The college campus, long a home to spirited protests and expressions of provocative opinions, can also be home to safe spaces, trigger warnings, news media restrictions and rules about what can be written in chalk on the sidewalks.
But most students don’t believe that their First Amendment rights are under attack, according to a new Gallup survey: 73 percent said they thought their freedom of speech was secure.
There was one notable exception along racial lines: While 70 percent of white students said that their right to assemble was secure, just 39 percent of black students said the same.
The survey, based on phone interviews with 3,072 United States college students and 2,031 adults, was sponsored by the John S. and James L. Knight Foundation and the Newseum Institute and released on Monday.
The study showed that students hold complicated views about the limits of free speech.
Seventy-six percent said they believed the freedom to petition the government was secure, and students said they were eager to hear perspectives on contentious issues other than their own.
“In principle, college students really do favor environments where one can be exposed to all sorts of views,” the Knight Foundation’s vice president of learning and impact, Sam Gill, said in a phone interview.
Yet, 54 percent of the students surveyed said their campuses had less-than-open environments, which prevent colleagues from saying what they believe out of fear of offending people. They drew a distinction between political speech and hate speech, supporting efforts to curb speech that would offend specific groups but not opposing political viewpoints.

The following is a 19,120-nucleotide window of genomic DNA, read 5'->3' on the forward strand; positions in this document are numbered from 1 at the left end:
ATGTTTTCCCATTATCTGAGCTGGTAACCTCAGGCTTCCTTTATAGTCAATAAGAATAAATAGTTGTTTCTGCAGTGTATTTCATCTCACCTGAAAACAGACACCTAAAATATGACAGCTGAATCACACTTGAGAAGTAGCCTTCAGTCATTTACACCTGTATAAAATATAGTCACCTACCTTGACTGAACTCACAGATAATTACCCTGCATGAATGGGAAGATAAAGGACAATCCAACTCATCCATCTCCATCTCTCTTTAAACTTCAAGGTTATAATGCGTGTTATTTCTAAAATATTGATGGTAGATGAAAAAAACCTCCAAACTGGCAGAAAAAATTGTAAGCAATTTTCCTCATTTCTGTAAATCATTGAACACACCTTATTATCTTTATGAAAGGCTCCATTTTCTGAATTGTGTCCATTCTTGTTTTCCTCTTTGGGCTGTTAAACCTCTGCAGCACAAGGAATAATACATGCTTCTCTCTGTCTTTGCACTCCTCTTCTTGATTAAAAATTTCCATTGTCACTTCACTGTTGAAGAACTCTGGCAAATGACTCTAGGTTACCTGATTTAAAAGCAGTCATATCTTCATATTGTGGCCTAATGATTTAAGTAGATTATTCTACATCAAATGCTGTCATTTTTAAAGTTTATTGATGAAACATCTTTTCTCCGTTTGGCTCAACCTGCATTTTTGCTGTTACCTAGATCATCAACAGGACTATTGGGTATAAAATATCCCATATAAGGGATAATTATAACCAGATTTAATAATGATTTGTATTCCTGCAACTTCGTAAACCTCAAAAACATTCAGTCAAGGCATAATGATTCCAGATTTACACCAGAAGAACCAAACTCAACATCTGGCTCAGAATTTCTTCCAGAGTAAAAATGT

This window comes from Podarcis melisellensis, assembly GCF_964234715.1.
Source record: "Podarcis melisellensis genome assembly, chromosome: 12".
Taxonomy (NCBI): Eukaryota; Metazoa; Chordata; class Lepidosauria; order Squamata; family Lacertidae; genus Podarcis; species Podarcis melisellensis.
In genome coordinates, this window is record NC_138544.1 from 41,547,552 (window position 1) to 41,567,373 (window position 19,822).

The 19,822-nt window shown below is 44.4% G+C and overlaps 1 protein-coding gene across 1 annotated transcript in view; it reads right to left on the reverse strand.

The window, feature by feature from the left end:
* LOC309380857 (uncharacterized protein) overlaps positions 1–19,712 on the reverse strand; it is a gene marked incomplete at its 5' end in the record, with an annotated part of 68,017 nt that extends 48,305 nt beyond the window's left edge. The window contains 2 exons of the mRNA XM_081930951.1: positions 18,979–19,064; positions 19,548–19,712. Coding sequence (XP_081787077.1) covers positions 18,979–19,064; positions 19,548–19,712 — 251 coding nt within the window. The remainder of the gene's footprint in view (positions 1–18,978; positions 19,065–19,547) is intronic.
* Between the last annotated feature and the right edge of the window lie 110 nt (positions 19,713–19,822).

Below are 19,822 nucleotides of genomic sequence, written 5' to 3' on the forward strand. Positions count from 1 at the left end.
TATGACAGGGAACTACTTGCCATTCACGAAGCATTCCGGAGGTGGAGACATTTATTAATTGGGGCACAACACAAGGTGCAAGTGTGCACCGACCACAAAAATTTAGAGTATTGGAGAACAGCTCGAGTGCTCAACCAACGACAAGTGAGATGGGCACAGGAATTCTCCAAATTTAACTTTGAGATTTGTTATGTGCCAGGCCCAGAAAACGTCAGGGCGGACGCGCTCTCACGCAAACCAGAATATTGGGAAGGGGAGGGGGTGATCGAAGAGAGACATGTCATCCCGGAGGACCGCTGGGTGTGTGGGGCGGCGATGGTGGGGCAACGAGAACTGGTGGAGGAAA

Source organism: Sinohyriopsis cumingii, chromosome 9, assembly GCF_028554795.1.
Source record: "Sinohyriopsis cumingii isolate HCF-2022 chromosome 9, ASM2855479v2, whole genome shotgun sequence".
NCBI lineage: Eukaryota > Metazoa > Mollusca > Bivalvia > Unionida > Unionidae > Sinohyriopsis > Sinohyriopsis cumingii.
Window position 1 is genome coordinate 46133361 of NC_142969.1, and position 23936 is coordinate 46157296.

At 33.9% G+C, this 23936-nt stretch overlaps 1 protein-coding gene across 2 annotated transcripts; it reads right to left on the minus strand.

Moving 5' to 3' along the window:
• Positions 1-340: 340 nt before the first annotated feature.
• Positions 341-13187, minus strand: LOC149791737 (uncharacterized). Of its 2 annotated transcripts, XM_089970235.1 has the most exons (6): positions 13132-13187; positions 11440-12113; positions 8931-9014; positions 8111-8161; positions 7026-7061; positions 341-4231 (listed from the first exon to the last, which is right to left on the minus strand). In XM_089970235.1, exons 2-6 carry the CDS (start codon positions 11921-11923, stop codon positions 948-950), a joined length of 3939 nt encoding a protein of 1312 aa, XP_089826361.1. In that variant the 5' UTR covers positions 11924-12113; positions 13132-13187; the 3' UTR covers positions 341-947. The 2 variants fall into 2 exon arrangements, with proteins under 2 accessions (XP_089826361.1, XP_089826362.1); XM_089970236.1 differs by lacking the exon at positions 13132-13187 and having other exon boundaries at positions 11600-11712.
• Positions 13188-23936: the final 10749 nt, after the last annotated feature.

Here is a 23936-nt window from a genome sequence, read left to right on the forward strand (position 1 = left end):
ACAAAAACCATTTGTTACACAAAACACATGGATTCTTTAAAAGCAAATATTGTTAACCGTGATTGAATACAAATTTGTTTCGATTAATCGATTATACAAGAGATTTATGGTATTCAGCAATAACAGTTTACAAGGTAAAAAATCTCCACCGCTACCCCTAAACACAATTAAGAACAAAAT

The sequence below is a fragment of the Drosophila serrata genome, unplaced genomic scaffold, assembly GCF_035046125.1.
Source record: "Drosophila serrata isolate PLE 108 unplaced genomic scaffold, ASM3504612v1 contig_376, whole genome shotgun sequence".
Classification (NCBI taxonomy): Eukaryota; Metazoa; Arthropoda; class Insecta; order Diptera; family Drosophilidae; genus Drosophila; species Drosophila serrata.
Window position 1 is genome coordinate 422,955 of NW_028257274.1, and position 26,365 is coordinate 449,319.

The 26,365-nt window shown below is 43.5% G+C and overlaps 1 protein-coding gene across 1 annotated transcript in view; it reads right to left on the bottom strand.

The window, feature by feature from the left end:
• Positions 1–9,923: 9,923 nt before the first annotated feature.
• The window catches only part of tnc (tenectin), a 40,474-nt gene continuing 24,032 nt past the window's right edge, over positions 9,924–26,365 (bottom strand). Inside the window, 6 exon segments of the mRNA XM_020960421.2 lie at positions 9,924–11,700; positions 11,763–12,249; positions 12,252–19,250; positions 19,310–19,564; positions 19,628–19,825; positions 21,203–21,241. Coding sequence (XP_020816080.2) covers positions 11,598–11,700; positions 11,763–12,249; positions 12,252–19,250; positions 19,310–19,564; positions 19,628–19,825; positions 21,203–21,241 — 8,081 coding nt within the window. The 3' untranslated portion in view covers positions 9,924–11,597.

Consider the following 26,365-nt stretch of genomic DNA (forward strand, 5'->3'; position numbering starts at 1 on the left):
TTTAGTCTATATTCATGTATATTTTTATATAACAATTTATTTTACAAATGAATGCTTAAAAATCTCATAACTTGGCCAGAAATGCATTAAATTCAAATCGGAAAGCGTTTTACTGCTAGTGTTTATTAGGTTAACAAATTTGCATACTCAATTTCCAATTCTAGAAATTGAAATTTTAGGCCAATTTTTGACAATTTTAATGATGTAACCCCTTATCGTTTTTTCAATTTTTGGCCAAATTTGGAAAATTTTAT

Students were more optimistic than other adults in the security of their rights. While 73 percent of students said their freedom of speech was secure, just 56 percent of adults did. (And 64 percent of adults said they believed that press freedoms were safe.)
In the abstract, 70 percent said students should not be able to restrict the news media from covering protests on campus. But when faced with specific situations, they were much less certain. Almost half of the students said reporters should be denied access if protesters believe the reporting would be biased (49 percent), if the protesters want to be left alone (48 percent) and if the protesters want to tell their own story online (44 percent).
Black and female students were more likely to find the restrictions acceptable, the survey found.
“They’re clearly divided about the notion that they can ask to be left alone,” Mr. Gill said.
While protests have long been a staple of college campuses, the ability of students to create their own messages via social media has created tension with journalists, whom they increasingly distrust. In one high-profile example, students built a physical barrier between protesters and journalists at the University of Missouri last year, and Melissa Click, a professor, asked for “muscle” to remove a student journalist. She was later fired.
Source: The New York Times